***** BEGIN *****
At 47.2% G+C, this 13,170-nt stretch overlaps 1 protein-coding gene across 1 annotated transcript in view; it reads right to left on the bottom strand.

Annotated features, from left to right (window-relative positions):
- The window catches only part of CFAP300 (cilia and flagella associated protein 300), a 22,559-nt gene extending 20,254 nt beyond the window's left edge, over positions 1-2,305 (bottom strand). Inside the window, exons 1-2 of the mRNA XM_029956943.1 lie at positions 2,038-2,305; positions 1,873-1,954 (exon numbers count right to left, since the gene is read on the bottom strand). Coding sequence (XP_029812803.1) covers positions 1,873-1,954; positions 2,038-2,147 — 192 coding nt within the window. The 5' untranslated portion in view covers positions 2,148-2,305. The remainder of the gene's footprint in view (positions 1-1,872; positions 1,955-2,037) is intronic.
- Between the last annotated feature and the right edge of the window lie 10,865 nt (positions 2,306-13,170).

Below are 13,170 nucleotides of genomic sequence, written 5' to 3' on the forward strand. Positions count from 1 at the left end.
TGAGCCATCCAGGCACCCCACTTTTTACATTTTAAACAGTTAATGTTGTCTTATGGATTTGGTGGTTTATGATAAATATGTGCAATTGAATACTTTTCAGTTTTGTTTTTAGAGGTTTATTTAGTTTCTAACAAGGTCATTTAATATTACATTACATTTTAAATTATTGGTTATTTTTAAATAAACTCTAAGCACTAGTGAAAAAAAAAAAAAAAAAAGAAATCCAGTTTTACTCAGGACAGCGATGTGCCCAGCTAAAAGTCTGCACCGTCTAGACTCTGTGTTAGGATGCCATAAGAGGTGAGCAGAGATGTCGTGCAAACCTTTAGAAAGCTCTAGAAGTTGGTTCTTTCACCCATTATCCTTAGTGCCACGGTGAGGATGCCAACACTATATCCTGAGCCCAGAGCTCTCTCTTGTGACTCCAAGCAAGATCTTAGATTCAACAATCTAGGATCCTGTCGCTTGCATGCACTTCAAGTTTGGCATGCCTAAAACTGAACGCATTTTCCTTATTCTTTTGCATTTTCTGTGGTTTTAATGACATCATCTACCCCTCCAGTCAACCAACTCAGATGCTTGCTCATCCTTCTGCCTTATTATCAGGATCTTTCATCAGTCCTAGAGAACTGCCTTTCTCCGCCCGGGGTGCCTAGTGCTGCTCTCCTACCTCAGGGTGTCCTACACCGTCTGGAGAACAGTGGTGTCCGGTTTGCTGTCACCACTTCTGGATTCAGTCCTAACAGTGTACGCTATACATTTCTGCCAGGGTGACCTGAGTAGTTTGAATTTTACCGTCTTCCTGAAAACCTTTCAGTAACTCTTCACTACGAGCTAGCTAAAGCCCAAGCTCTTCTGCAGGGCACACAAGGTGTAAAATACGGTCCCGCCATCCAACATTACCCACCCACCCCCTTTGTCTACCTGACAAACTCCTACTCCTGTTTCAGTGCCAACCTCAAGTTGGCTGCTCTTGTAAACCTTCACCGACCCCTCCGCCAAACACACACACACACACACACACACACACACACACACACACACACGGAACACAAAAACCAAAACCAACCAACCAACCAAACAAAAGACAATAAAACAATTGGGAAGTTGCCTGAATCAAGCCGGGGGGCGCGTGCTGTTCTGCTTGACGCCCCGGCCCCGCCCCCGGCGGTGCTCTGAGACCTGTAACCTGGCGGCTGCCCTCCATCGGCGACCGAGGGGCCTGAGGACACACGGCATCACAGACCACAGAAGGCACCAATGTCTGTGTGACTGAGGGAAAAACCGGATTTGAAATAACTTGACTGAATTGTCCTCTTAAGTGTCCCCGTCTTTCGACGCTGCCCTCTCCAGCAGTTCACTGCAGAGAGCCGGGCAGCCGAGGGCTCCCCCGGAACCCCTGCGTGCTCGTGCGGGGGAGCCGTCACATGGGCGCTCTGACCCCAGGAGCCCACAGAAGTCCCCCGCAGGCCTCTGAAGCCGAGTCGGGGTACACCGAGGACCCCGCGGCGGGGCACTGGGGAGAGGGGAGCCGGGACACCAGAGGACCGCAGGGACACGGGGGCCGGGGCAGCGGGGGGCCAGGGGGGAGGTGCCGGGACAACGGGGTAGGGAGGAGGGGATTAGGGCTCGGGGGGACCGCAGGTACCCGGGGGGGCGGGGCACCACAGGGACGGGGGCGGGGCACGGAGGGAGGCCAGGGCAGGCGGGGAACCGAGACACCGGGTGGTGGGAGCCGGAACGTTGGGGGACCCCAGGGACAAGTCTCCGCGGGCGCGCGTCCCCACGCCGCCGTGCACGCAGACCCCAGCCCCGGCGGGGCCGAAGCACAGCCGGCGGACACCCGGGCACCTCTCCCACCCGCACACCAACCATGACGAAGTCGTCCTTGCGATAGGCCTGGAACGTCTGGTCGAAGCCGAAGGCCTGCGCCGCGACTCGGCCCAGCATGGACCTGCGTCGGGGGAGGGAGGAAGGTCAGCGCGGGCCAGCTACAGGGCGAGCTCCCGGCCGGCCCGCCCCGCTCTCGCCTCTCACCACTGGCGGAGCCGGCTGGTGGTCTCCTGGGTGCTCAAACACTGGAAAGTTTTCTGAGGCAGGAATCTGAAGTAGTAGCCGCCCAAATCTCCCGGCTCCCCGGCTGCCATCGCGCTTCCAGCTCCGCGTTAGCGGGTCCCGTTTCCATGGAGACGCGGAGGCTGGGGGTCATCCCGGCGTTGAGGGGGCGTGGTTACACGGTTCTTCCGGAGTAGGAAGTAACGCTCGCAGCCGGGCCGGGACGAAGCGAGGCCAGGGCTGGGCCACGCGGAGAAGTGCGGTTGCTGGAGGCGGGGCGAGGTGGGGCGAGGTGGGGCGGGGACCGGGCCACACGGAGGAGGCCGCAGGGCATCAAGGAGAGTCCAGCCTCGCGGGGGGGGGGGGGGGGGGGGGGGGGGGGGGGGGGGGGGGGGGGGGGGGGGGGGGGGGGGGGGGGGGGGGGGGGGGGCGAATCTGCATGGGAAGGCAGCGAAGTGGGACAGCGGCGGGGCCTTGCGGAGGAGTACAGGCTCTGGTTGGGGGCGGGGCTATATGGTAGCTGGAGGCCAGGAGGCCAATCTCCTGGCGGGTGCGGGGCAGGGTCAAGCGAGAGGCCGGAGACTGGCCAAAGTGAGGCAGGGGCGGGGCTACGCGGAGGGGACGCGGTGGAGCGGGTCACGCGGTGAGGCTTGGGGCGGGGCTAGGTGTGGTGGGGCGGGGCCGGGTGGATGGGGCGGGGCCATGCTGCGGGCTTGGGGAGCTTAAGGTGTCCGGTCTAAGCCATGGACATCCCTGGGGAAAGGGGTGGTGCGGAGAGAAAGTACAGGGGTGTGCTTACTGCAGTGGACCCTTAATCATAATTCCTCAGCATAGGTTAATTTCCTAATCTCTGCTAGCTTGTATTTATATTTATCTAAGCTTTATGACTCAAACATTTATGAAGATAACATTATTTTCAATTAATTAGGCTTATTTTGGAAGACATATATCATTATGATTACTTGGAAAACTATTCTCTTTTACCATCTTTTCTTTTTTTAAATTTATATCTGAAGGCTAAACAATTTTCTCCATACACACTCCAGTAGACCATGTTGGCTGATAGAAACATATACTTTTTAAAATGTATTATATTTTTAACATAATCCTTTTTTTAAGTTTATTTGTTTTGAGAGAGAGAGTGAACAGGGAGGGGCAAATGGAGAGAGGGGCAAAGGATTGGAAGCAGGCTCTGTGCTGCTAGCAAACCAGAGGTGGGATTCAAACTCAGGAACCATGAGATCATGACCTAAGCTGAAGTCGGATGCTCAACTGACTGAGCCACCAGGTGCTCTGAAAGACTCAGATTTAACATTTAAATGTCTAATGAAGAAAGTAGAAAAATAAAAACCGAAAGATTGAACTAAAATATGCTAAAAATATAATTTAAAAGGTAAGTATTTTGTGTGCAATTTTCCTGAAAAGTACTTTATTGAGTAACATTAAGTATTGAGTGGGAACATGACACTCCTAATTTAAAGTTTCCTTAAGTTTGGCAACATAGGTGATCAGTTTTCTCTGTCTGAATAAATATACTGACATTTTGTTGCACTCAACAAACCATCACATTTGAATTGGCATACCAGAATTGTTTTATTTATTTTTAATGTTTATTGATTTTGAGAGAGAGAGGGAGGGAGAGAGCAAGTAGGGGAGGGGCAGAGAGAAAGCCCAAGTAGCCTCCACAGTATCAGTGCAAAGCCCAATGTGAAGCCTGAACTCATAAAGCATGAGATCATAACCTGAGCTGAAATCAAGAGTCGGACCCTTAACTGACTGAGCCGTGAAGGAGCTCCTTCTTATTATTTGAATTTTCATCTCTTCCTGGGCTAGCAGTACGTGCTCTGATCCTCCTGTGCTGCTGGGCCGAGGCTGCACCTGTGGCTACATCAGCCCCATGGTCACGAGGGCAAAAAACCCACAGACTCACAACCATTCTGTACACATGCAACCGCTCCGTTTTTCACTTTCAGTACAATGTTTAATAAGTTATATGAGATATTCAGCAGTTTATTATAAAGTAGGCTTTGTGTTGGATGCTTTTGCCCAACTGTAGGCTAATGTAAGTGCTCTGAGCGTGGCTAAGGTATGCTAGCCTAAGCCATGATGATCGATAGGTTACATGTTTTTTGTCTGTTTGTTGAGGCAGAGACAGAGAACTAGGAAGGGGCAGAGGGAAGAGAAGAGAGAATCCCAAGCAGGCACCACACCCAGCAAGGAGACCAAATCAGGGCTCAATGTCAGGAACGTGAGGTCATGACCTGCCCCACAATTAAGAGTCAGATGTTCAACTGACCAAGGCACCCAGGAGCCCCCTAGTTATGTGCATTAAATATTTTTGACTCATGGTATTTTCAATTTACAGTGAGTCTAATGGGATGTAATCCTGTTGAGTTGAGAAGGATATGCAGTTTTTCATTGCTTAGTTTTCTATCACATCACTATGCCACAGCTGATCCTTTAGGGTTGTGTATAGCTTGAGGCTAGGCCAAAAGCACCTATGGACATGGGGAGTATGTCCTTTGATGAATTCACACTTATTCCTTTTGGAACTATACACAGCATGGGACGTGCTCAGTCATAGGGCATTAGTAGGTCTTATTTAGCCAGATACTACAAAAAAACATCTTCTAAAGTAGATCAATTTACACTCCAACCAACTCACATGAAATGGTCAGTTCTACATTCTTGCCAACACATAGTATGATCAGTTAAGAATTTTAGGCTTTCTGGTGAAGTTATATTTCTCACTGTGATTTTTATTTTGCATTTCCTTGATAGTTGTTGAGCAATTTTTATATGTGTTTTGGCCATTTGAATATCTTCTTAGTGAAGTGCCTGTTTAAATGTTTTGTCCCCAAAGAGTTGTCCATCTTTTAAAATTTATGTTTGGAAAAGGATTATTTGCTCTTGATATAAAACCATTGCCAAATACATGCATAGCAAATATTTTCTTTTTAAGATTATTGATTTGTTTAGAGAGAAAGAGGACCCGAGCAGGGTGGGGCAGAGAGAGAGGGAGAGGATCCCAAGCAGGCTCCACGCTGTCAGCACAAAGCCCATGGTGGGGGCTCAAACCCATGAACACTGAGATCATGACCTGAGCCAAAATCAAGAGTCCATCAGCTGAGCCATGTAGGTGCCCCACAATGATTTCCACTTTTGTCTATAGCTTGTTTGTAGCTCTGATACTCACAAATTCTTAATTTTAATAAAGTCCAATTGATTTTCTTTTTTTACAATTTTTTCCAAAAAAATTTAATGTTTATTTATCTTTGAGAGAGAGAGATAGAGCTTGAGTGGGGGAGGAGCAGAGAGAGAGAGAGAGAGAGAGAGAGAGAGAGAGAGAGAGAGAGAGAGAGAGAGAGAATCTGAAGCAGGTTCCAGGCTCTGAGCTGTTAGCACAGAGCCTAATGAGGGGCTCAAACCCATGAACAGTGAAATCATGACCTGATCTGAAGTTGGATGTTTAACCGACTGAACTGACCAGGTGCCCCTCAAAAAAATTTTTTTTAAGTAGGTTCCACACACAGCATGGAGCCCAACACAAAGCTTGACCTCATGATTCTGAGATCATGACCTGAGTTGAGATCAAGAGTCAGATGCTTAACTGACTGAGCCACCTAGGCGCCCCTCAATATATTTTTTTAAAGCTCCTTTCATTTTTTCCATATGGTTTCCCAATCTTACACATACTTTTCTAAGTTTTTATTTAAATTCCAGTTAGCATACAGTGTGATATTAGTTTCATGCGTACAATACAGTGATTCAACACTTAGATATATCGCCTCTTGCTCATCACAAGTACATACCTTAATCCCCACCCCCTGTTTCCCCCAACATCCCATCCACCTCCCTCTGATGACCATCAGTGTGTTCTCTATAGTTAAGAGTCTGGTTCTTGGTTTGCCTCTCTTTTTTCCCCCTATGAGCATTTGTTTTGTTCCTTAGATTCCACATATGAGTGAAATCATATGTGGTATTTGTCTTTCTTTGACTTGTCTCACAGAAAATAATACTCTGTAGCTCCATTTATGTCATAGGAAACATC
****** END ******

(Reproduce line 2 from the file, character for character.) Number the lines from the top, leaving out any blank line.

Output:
Annotated features, from left to right (window-relative positions):